mediocrity. I decide to leave the road and head down the enigmatic track.
The looming threat of the gray sky forgotten, replaced by fantasies of
taking photos as evocative and timeless. As I turned left, the road was
immediately replaced by a rutted and dusty track. I shifted down to second
gear, knowing that balance and acceleration will be of far more use than
speed. As I passed the three children from the village on their bicycles,
I sounded the horn. Despite six legs pedaling furiously to keep up with
me, even at my slowest, I lose them quickly. The track slops downward on
gentle gradient, bends and there it is - the road abruptly ends as it is
intersected by dark blue running water - the River Jhelum.
Back on Mangla-Mirpur Road, one passes the occasional house and makeshift
tea stalls but other than that, all one sees are fields. The low mountains
that run some time parallel to the road some time seem straight ahead. I
started to feel the odd drops of rain. The drops were becoming more
frequent and in a short time, I was under a torrential downpour. As I sat
with the motorcycle in neutral, the options were: head for Mirpur in the
rain or remain there and get soaked whilst hoping it stopped. And if it
does not stop, riding to Mirpur in the dark and rain and that is the time
I wished to sit in a vehicle, dry, with four wheels planted firmly on the
ground and maybe a hot cup of tea in my hands. I quickly purged such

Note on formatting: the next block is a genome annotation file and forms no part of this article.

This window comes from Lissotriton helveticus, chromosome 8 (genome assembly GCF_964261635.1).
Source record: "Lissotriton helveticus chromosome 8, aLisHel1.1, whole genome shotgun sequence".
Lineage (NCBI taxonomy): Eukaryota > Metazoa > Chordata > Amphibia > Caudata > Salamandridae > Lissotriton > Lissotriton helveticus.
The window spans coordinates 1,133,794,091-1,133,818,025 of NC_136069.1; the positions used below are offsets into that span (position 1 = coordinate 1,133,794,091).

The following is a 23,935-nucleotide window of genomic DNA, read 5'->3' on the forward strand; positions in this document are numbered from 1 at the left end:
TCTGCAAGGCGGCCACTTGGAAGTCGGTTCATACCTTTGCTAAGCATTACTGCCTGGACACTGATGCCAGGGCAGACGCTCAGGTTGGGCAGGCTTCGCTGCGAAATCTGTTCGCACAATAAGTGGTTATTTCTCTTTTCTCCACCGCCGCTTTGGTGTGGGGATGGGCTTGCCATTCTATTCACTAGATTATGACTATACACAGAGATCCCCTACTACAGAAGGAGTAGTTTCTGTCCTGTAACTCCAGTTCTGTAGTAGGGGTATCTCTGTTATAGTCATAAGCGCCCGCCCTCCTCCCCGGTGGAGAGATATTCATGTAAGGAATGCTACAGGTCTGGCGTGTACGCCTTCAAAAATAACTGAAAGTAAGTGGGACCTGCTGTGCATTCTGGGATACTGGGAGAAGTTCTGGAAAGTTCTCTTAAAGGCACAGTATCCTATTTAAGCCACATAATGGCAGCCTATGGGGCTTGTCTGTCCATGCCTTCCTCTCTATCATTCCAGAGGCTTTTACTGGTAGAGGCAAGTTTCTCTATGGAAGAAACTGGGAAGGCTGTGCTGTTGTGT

thoughts. There was no choice but to keep on, balancing with my feet,
walking the motorcycle through a particularly treacherous stretch of road.
I concentrated so intently on this muddy task that I could not weigh up
the situation till without warning the rain ended as abruptly as it had
The roads were
washed clean and drying following the rainstorm when I entered the town
situated at 459 meters above sea level and linked with the Grand Trunk
Road at Dina. The town, not so much of a market, is well planned and the
buildings are mostly of modern design. Mirpur is developing into an
industrial city very rapidly. Textile, vegetable ghee, logging and
sawmills, soap, cosmetics, marble, ready-made garments, matches, rosin,
turpentine and motorbikes manufacturing industrial units have already been
established in the area.
Mirpur comprises partly plain and partly hilly areas. Its hot climate and
other geographical conditions closely resemble those of Jhelum and Gujrat,
the adjoining districts. The people of this area are basically farmers.
Since the 1960s, a large number of people from this district have gone
abroad, especially to the United Kingdom and the Middle East, for economic
reasons. As such they are today the major foreign exchange earning source
for Azad Kashmir and Pakistan. Around 50,000 people were moved from the
area in the mid-sixties to make way for the construction of Mangla Dam.
Most of these people settled in new Mirpur whilst some moved elsewhere as
far as 'Walayat' as United Kingdom is called in this area.
AK is the countryside one would like to get lost in, exploring slopes,
hiking along ridges and riding down the bowls in natural, alpine and
pollution free environments. No hurrying up. Maybe any cultural
anthropologist can just watch people's behavior going about little chores
of life. Whether it is viewing a family working in fields or watching a
young one selling fruit on roadside, "there is much to be learned from
non-active participation," as anthropologists Petty Ferguson would say. Or
to switch roles, as many will realize in a place like AK, it is actually
the traveler that is the one being watched intently by hundreds of curious
eyes with so many questions?